But it’s one thing to forbear with a disparity in beliefs and perspectives when you’re dealing with acquaintances and friends, and maybe even family members.  It’s quite another though when that disparity exists between you and someone you share your bed with.  This is a bigger problem for me than it is for others because I’m a nonconformist with a perspective on life that very few people can relate to.  For those who are the byproduct of a monolithic culture in which they and everyone else around them all believe the same things, behave the same way, and root for the same teams, they have little issues meeting and marrying those who are just like them.  A Mormon in Utah for example will have no trouble meeting and pairing off with a Mormon girl.  For all our talk about individuality, the truth is the vast majority of us are all like sheep, ready to conform to whatever subculture we happen to be immersed in.  By being part of the herd, you reduce the risk of being isolated and alone, as well as the complications of trying to find a significant other you can relate to and call your better half.  Everyone in the same herd gets along pretty well, as long as everyone believes and behaves exactly the same.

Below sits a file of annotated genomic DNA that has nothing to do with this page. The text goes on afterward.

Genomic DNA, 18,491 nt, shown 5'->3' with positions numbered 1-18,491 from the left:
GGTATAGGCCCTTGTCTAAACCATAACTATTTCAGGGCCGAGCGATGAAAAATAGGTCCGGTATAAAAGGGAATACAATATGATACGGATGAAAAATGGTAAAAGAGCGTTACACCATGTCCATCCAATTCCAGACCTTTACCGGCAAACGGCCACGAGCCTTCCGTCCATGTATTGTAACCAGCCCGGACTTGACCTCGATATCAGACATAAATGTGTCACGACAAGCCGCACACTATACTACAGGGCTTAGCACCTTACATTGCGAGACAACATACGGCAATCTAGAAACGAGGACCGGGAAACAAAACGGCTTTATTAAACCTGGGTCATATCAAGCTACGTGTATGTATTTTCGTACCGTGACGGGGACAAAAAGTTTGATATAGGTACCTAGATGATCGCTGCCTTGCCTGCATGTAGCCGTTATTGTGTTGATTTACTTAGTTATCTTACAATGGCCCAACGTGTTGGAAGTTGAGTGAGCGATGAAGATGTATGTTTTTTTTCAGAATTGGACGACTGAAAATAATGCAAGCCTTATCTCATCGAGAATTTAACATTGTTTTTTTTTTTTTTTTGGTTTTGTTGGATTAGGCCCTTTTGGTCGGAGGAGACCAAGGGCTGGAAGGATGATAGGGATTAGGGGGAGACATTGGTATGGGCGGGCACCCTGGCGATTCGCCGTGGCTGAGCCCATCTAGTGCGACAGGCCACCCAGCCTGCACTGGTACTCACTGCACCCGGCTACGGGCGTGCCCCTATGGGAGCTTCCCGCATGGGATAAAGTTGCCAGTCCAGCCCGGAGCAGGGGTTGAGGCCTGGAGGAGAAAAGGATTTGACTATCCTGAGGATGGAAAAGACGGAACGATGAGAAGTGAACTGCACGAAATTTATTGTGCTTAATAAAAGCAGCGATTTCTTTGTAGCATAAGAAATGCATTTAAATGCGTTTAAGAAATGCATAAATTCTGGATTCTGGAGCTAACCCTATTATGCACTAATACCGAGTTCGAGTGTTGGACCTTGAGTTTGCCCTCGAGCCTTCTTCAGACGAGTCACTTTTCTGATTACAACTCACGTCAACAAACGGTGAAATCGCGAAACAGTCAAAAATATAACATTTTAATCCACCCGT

Because God help you if you start to form a dissenting opinion the rest of the herd may not agree with…

So if I were to meet a girl, even one who is sugar and spice and everything nice, but who failed to understand me and why I believe the things I do (and vice versa), I’d suspect things just wouldn’t work out between the two of us and break it off before it started to get serious.  Really, who wants to be with someone who is incapable of being able to see who you truly are as a person and where you’re coming from?  That’s how we connect and form bonds after all.